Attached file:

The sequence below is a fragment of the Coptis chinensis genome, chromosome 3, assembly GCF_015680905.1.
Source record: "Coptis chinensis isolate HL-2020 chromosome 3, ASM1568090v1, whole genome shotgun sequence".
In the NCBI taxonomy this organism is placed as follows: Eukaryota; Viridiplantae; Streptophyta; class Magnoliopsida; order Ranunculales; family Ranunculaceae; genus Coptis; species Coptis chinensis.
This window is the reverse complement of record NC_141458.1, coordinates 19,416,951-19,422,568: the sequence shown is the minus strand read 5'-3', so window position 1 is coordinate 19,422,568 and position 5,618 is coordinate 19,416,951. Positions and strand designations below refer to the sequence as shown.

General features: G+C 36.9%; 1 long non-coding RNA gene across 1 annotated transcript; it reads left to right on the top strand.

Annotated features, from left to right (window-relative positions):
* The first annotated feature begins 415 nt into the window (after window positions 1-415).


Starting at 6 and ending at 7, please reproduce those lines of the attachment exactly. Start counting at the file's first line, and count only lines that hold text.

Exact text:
Annotated features, from left to right (window-relative positions):
* The first annotated feature begins 415 nt into the window (after window positions 1-415).